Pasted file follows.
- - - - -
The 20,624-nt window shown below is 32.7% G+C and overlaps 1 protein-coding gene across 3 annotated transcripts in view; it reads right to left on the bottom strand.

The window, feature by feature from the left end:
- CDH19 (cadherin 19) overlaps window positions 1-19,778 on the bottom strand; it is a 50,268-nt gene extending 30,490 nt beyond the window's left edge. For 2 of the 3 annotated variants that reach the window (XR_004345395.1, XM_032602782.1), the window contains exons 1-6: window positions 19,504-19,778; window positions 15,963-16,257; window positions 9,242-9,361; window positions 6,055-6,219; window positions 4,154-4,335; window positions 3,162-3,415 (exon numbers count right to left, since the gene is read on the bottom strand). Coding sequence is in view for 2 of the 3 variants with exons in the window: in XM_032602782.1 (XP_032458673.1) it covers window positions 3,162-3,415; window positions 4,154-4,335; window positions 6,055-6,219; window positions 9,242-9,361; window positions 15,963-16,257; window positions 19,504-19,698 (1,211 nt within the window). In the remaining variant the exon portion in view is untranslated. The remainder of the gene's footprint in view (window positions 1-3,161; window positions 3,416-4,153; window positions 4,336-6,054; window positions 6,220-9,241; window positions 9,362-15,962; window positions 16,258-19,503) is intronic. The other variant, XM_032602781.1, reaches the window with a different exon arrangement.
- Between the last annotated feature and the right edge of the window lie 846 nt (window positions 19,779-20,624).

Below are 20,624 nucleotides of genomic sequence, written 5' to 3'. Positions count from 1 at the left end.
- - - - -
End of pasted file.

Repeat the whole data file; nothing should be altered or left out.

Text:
The 20,624-nt window shown below is 32.7% G+C and overlaps 1 protein-coding gene across 3 annotated transcripts in view; it reads right to left on the bottom strand.

The window, feature by feature from the left end:
- CDH19 (cadherin 19) overlaps window positions 1-19,778 on the bottom strand; it is a 50,268-nt gene extending 30,490 nt beyond the window's left edge. For 2 of the 3 annotated variants that reach the window (XR_004345395.1, XM_032602782.1), the window contains exons 1-6: window positions 19,504-19,778; window positions 15,963-16,257; window positions 9,242-9,361; window positions 6,055-6,219; window positions 4,154-4,335; window positions 3,162-3,415 (exon numbers count right to left, since the gene is read on the bottom strand). Coding sequence is in view for 2 of the 3 variants with exons in the window: in XM_032602782.1 (XP_032458673.1) it covers window positions 3,162-3,415; window positions 4,154-4,335; window positions 6,055-6,219; window positions 9,242-9,361; window positions 15,963-16,257; window positions 19,504-19,698 (1,211 nt within the window). In the remaining variant the exon portion in view is untranslated. The remainder of the gene's footprint in view (window positions 1-3,161; window positions 3,416-4,153; window positions 4,336-6,054; window positions 6,220-9,241; window positions 9,362-15,962; window positions 16,258-19,503) is intronic. The other variant, XM_032602781.1, reaches the window with a different exon arrangement.
- Between the last annotated feature and the right edge of the window lie 846 nt (window positions 19,779-20,624).

Below are 20,624 nucleotides of genomic sequence, written 5' to 3'. Positions count from 1 at the left end.